This site uses cookies to improve your experience and to provide services and advertising. By continuing to browse, you agree to the use of cookies described in our Cookies Policy. You may change your settings at any time but this may impact on the functionality of the site. To learn more see our Cookies Policy.
OK
Dublin: 12 °C Tuesday 23 April, 2019
Advertisement

873 pints of' 'hooch' confiscated in Irish prisons last year

Homebrew is made in cells using ingredients including water, sugar, fruit and bread.

Image: Shutterstock/kazmulka

NEARLY  875 PINTS of homemade alcohol or “hooch” was confiscated from prisoners serving time in Irish jails last year, new figures have revealed.

The potent homebrew is made by inmates using a number of basic ingredients including water, sugar, fruit and bread. The mix is then left hidden in cells until it ferments.

In the past four years, authorities have discovered and seized almost 6,500 pints of hooch from inmates throughout the prison network.

Last year, the largest quantity of the illegal homebrew was seized at Castlerea Prison in Co Roscommon, where the equivalent of 226 pints was confiscated by prison officers.

A total of 200 pints was seized from inmates at Midlands Prison in Portlaoise.

Cork Prison

Prisoners at Cork Prison were forced to surrender more than 160 pints of hooch during 2016, while a further 116 pints was seized by the authorities at Portlaoise Prison.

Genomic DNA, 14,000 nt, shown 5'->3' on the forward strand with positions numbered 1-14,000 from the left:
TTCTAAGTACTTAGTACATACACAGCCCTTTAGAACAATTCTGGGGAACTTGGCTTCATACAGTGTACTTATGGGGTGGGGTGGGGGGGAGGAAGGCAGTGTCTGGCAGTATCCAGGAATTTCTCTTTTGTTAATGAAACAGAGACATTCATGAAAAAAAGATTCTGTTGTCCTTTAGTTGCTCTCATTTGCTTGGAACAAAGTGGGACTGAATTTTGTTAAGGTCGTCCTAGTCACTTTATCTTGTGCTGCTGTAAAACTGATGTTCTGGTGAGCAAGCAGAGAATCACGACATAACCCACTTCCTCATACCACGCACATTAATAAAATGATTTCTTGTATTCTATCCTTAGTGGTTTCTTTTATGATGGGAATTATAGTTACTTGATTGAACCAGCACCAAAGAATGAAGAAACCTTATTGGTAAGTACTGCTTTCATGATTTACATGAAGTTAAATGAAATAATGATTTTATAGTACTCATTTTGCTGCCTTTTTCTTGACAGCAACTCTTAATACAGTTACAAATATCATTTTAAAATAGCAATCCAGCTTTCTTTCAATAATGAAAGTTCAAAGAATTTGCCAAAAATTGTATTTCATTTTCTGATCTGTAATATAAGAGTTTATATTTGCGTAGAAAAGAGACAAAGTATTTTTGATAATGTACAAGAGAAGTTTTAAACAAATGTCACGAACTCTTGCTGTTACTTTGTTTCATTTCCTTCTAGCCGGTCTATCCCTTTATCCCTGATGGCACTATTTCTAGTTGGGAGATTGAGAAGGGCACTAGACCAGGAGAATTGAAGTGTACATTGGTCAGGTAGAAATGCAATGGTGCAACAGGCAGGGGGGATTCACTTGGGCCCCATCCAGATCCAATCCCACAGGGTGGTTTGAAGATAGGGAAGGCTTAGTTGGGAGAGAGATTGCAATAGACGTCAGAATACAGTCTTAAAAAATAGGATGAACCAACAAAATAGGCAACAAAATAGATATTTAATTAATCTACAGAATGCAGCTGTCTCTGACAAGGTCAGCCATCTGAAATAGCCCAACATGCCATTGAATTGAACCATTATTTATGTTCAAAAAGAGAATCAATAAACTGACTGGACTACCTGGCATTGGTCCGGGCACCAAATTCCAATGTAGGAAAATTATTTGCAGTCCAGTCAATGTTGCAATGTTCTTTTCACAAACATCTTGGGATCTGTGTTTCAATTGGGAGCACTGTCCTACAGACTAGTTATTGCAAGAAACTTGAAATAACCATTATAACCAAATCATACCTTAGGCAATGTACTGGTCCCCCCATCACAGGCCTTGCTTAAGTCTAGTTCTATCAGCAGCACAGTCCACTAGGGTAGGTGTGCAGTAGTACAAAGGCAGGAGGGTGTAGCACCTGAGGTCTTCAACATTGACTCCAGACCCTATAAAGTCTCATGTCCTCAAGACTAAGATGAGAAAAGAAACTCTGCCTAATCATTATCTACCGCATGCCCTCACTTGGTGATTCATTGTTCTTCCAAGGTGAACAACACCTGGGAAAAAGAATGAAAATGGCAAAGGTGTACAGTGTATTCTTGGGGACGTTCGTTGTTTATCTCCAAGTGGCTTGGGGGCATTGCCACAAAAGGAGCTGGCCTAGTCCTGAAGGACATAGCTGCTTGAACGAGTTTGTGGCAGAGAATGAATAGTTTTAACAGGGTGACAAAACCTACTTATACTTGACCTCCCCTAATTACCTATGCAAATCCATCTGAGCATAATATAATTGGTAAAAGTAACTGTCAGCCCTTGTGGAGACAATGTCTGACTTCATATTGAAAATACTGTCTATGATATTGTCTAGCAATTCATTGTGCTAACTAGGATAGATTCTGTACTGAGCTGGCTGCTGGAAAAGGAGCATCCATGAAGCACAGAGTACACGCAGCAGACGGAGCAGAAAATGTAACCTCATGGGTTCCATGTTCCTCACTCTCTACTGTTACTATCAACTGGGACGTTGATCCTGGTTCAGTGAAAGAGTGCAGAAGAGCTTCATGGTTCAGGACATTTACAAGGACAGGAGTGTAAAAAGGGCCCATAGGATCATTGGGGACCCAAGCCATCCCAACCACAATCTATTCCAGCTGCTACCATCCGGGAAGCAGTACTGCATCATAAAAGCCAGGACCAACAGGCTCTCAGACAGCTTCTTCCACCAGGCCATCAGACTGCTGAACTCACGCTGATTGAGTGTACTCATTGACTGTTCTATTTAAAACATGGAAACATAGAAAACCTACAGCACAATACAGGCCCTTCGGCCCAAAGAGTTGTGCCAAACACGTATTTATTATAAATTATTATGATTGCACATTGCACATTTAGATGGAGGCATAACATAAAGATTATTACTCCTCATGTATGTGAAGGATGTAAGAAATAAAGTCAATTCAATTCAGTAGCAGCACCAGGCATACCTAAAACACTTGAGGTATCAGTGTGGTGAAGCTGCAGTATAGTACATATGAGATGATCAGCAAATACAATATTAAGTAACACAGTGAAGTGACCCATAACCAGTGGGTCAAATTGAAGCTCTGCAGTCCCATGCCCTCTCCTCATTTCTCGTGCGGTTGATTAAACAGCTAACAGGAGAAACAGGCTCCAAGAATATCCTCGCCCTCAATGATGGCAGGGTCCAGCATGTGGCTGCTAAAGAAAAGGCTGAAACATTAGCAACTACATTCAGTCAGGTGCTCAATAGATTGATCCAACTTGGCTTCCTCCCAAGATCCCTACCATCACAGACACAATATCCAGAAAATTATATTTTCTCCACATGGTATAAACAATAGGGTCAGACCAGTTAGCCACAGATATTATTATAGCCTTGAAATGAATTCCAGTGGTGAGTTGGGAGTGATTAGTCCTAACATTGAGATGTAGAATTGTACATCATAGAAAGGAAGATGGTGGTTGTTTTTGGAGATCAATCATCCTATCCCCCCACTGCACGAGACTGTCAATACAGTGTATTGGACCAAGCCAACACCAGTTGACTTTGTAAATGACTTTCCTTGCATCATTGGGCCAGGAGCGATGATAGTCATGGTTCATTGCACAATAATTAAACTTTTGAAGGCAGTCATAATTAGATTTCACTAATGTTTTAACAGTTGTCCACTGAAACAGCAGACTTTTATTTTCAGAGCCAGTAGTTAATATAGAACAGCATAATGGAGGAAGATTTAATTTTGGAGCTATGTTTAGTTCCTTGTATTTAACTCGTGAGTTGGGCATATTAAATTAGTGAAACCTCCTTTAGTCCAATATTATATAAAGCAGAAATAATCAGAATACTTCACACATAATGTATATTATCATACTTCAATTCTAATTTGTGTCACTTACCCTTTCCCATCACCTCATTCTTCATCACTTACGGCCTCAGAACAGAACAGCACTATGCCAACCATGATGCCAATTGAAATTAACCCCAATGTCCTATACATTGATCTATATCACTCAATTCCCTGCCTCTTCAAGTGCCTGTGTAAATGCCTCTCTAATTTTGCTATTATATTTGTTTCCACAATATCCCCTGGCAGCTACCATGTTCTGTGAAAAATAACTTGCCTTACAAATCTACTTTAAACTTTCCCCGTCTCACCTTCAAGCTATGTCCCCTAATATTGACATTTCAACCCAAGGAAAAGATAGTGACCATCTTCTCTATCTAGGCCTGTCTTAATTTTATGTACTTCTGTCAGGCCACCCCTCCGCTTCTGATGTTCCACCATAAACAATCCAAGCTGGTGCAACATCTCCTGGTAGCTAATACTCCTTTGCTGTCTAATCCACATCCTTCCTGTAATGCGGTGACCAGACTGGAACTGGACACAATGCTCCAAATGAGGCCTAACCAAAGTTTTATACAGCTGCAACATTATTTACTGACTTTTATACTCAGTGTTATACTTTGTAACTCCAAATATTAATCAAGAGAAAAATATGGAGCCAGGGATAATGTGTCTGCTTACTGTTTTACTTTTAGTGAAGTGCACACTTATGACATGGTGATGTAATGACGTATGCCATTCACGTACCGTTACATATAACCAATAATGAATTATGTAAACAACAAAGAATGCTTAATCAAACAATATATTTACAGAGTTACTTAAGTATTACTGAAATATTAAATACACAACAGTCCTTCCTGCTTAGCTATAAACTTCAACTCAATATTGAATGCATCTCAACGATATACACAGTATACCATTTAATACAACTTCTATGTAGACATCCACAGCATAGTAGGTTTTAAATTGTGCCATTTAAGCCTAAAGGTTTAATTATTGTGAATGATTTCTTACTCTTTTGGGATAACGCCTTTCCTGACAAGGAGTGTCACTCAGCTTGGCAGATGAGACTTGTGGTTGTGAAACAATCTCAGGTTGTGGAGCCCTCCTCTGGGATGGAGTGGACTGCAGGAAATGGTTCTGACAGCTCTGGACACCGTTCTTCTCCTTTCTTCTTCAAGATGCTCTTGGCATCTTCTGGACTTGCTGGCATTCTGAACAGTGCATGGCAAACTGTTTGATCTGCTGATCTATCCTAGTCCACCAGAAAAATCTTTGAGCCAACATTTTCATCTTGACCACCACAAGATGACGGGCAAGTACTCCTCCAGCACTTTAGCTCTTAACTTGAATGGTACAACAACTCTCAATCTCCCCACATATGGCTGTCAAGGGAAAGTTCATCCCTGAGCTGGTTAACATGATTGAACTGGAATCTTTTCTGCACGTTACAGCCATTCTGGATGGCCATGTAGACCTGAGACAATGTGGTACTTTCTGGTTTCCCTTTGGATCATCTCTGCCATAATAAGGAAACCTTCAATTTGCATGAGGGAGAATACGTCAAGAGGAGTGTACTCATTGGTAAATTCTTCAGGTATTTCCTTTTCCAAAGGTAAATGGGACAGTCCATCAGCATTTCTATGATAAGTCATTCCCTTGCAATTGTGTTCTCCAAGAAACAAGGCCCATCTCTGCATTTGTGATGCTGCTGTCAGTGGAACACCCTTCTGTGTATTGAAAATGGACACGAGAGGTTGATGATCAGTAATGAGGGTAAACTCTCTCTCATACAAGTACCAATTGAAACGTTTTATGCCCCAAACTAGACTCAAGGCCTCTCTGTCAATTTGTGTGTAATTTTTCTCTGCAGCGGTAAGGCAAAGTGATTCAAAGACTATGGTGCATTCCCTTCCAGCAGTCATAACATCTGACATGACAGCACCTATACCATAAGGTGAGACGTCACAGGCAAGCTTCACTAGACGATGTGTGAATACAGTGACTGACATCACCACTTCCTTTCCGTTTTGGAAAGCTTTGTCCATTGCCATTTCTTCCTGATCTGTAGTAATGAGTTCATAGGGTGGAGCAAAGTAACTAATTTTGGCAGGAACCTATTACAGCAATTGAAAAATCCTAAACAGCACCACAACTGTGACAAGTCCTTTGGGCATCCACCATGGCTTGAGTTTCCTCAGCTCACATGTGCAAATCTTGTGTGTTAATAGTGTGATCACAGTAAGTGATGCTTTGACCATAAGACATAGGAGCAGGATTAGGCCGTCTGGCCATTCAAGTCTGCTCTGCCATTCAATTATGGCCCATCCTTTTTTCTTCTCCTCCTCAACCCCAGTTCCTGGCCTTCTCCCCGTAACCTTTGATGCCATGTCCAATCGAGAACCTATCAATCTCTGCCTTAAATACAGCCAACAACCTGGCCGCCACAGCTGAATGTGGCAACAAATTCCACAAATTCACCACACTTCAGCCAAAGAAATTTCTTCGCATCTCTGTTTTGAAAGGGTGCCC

Portlaoise Prison is the State’s only maximum-security facility.

No homebrewed alcohol was found at the Dóchas Centre in Dublin last year, where female offenders are detained. Similarly, there were no seizures of hooch at St Patrick’s Institution, which accommodates 17-year-old convicts.

Hooch or “prison wine” can be made from a variety of makeshift ingredients including apples, oranges, potatoes and bread – the latter provides the yeast required for the fermentation process.

A sock can be used to separate the pulp from the liquid, and the finished product can be extremely potent depending on the amount of sugar used and the length of time it is left to ferment.

Prison brewing has been known to cause outbreaks of botulism – a disease caused by bacteria produced during the fermentation process. Its symptoms can include muscle weakness, paralysis and blindness.

In the UK, some prisons have banned inmates from buying large quantities of fruit – especially apples and pears – in order to prevent their use in the brewing process and clamp down on the production of hooch.

Seizures

The Irish Prison Service (IPS) has said that extensive efforts are made to reduce the flow of contraband in Irish jails, and this has resulted in a reduction of illicit items seized in recent years.

“A range of enhanced measures including the establishment of a dedicated group of staff was introduced in May 2008 with the aim of reducing the supply of contraband into our prisons,” it said.

This included the introduction of security screening areas in all closed prisons, the introduction of a canine unit, increased searching of cells and their occupants, and the installation of nets over exercise yards.

Figures released under the Freedom of Information Act show that a total of 873 pints of hooch was seized last year, bringing the total seized since 2013 to 6,444 pints.

There was no hooch seized in five of the 14 prisons.

Read: Mountjoy Prison put on lockdown after drugs thrown into exercise yard>

  • Share on Facebook
  • Email this article
  •  

About the author:

Darragh McDonagh

Read next:

COMMENTS (23)